They now see that power slipping away. It is not only the Charity Commission. Seventeen months ago, the human rights establishment was scandalised when three new Commissioners were appointed to the Equality and Human Rights Commission, none of them an insider who could be trusted to toe the soft-left line of pressing the government on identitarianism and social equality. This is without the current row over the vacant chairmanship of Ofcom, where interviews begin this week and the government has said that it wants a forceful and possibly confrontational candidate, rather than an insider who knows all about regulation but will not rock the boat too much.

For all the complaints of the establishment, this is no bad thing. There is actually a strong case for arguing that government should do its best to ensure that public authorities are headed by those acceptable, or at least not antagonistic, to it.

The result is social division, culture war and administrative crossed wires

Whether we like it or not, running a body like the Charity Commission has a large political side. Deciding on how to prevent charitable activity shading off into political activism, or how much leeway to give to the enthusiasm of amateurs over the desirability of efficient and professional management, involves taking positions that are politically controversial. If this is so with the Charity Commission, it is true in spades with organisations like Ofcom or the Equality and Human Rights Commission. Decisions about what we are allowed to watch or hear, or which of our human rights need to be prioritised by government, cannot avoid being very politically — and for that matter party-politically — charged. The case for elected ministers to have at least some political steer over the bodies taking those decisions becomes almost unanswerable.

The task of heading a body like the Charity Commission is not simply a technocratic exercise, or a matter of the dispassionate application of rules. It does not depend on the possession of some scientifically measurable skill-set, or the ability to tick boxes on a list of essential and desirable characteristics prepared by HR as part of an abstract job specification. If you are looking for some undefinable quality of inspiration and get-up-and-go, a minister may well be in just as good a position to spot it as a committee of the great and good largely qualified by their own previous ability to climb the greasy pole of quangocracy.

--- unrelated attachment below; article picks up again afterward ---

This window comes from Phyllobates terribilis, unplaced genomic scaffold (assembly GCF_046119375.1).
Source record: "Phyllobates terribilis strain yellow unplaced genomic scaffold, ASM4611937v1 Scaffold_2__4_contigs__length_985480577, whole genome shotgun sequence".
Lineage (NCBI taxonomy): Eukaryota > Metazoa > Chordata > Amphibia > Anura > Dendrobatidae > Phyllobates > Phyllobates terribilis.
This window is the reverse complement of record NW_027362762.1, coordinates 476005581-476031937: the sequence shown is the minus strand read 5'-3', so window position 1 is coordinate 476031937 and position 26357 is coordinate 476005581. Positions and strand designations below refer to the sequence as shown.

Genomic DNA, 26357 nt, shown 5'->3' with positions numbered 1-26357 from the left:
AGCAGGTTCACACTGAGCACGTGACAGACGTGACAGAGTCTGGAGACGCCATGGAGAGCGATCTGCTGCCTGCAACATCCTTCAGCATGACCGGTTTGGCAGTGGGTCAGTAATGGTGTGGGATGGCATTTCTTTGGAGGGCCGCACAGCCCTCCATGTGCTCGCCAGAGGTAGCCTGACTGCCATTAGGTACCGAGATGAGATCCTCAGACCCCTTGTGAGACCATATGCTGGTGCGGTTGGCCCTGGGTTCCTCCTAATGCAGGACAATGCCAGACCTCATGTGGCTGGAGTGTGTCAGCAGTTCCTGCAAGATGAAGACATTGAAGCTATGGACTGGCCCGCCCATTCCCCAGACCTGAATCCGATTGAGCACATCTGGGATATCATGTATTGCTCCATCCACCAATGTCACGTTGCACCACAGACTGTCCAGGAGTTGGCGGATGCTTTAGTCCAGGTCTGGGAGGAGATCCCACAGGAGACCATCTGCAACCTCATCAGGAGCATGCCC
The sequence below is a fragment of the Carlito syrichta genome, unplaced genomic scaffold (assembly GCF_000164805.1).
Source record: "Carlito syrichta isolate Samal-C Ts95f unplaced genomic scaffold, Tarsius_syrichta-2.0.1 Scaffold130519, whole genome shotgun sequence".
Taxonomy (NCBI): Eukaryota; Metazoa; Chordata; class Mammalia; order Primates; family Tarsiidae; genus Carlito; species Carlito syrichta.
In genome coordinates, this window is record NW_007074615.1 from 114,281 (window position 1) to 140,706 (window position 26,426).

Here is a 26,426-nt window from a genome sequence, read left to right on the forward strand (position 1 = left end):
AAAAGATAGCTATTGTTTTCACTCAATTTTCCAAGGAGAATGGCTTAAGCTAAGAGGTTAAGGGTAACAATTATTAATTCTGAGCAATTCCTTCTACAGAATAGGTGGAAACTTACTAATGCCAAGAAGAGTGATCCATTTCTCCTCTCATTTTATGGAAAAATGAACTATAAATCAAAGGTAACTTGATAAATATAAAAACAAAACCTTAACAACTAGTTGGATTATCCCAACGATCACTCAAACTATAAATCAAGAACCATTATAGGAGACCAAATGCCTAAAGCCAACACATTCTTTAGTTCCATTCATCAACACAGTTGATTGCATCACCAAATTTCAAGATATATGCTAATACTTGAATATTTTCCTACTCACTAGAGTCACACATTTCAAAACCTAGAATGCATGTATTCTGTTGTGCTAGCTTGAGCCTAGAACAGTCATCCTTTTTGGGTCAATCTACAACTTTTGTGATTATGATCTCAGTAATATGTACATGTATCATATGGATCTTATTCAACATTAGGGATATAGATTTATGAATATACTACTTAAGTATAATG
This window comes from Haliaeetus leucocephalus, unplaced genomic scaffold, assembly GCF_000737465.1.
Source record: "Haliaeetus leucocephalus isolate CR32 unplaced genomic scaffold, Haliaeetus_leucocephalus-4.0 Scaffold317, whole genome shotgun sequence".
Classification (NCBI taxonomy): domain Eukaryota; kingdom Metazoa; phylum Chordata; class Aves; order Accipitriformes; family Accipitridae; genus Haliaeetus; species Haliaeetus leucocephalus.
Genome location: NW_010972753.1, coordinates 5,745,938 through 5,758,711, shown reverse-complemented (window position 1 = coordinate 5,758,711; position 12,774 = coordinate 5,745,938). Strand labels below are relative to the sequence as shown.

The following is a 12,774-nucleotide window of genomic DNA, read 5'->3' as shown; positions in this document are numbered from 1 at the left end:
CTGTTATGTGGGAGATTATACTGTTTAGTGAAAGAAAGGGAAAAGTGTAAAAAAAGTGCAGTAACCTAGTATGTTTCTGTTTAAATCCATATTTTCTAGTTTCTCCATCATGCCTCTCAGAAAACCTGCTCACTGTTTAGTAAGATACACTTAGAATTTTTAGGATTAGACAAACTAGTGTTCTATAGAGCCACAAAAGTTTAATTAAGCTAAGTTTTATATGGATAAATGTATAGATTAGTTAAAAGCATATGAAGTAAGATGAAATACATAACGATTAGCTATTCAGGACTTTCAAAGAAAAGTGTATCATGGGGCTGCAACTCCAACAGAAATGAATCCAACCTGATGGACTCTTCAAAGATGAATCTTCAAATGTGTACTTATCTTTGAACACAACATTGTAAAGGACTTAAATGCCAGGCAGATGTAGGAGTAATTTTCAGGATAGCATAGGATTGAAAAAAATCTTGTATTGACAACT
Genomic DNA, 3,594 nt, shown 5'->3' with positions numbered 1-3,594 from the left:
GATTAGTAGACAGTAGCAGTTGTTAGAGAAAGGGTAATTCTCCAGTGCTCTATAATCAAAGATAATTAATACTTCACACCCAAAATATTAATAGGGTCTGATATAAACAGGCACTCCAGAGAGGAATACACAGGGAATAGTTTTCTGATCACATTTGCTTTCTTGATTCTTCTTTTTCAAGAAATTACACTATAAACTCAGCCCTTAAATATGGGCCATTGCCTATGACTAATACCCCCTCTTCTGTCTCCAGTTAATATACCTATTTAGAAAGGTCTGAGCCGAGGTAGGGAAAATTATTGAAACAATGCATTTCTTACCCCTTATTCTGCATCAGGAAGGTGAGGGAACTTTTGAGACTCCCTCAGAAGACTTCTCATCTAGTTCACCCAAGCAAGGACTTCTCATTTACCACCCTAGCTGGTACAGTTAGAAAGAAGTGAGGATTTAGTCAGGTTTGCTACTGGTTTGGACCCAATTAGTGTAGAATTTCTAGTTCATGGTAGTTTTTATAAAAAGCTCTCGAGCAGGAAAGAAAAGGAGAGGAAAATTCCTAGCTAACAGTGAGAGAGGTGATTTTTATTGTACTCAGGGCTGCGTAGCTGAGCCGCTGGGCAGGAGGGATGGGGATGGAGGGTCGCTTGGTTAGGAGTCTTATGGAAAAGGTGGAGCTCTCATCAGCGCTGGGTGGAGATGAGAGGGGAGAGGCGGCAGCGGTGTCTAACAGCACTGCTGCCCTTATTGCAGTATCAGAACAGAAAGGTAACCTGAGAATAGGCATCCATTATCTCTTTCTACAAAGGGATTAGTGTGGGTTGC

However much we expect pressure groups or opposition politicians to speak truth to power, quangos are different. When a body set up and paid for by government starts functioning as a kind of ginger group or unofficial opposition — which until a couple of years ago, the Equality and Human Rights Commission regularly came close to doing — the result is social division, culture war and administrative crossed wires.

Hearings on the Charity Commission headship start before the DCMS Select Committee in the fairly near future. Meanwhile, when the same body this week begins interviews for the infinitely more charged post of head of Ofcom this week, the panel will be keenly aware that the administration will also be watching it closely. Whether the government will hold its nerve and appoint the person it sees as right, rather than the candidate who offends the fewest vested interests, remains to be seen. Let’s hope it does.